The Secrets of a Dragon
The 100 Steps to Start-Up Success
By Norah Casey (Coming Soon)
A little teaser…
The book is based on my own 10 steps to success in starting your own business which I have developed and honed over the past 20 years. I have used the 10 steps on many of my television series – Dragons’ Den, The Takeover, Traveller Academy and my new series The Million Euro Start-Up. I have lectured extensively on my 10 steps to success and used them in practical ways with my own business investments and in mentoring over 1000 start-ups since my time in Dragons’ Den. The 10 steps are tried and tested and they work and I have further sub-divided them into 10 elements hence the 100 things you need to know. The 100 things are from generating the big idea to start-up.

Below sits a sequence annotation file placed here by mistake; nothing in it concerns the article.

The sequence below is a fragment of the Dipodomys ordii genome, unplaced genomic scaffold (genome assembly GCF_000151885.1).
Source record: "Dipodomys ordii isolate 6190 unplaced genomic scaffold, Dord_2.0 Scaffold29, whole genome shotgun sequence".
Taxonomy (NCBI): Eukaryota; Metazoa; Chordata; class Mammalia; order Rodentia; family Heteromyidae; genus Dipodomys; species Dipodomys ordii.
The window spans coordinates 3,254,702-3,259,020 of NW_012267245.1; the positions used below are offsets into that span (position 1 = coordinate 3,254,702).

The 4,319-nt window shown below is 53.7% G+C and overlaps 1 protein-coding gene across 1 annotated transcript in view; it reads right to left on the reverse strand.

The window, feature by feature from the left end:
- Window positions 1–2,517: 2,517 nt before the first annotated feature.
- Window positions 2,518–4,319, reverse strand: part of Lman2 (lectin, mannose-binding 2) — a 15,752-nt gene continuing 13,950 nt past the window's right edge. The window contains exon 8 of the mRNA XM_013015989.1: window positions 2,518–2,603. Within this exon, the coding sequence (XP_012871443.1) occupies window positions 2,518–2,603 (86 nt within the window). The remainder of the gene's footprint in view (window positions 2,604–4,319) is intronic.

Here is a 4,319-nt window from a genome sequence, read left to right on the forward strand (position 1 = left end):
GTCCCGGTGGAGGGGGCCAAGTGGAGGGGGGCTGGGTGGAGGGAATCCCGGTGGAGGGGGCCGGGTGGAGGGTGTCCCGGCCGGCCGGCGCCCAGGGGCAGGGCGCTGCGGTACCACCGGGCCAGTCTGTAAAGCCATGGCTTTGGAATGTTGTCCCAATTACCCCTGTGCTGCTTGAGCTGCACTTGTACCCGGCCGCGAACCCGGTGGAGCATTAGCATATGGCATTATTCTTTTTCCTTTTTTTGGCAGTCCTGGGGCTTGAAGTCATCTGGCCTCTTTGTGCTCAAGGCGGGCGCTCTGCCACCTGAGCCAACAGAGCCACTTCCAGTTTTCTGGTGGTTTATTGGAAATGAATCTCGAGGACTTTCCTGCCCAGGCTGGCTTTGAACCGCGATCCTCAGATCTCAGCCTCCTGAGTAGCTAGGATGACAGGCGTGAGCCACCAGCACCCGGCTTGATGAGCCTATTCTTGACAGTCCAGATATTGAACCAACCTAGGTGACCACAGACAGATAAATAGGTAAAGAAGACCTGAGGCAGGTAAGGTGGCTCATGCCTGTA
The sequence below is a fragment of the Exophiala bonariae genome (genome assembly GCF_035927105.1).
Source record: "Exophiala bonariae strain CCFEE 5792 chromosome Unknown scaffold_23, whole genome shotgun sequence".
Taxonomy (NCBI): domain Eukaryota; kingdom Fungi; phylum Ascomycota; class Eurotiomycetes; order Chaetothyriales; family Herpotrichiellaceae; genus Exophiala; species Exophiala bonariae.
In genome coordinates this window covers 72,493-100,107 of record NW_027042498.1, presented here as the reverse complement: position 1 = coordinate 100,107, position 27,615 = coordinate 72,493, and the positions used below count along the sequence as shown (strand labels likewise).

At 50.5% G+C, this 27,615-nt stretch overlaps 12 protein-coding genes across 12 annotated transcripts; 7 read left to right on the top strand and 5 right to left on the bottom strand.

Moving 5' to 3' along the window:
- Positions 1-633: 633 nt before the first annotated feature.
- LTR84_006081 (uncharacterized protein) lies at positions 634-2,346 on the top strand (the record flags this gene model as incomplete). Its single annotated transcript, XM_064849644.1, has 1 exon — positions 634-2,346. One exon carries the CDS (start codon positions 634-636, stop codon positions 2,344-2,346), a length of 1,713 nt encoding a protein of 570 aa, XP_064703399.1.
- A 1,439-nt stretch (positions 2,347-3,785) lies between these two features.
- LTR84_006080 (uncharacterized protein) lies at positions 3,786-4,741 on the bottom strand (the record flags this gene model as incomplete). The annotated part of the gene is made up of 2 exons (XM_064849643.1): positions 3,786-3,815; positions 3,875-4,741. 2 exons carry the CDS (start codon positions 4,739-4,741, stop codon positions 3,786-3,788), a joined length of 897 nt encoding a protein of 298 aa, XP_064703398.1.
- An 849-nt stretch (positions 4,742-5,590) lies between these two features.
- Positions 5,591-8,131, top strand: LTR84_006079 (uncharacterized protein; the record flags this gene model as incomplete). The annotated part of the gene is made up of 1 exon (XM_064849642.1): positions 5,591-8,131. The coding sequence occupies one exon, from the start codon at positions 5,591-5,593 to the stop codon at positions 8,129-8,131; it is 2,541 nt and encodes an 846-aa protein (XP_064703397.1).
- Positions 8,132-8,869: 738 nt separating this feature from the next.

1. Innovation is a State of Mind
This chapter is about the ‘Killer Idea’. Entrepreneurs often think they have the next big thing but they rarely do. In this chapter I go through the 10 steps towards making your mind think differently. It’s hard for adults (and easier for children up to circa 18 years of age) to reimagine space and find those rare nuggets that truly break the mould. Finding an idea in clear, blue, uncontested space is the aim of this chapter with practical ways the reader can delve into the creative core of their minds so that they really do come up with a ground-breaking idea.
2. Scanning the Horizon
Once they have the idea it’s time to find the competition and they are not always where you expect to find them. Taking to the streets, the phone and the web the budding entrepreneur needs to research existing competitors. They need to glean as much as they can about who they’re up against – what their unique selling proposition is, what price points do they sell at, who are their suppliers, how big is the market. But this chapter will also deal with the hidden and as yet unknown competition.
3. Only Customers Make Ideas Great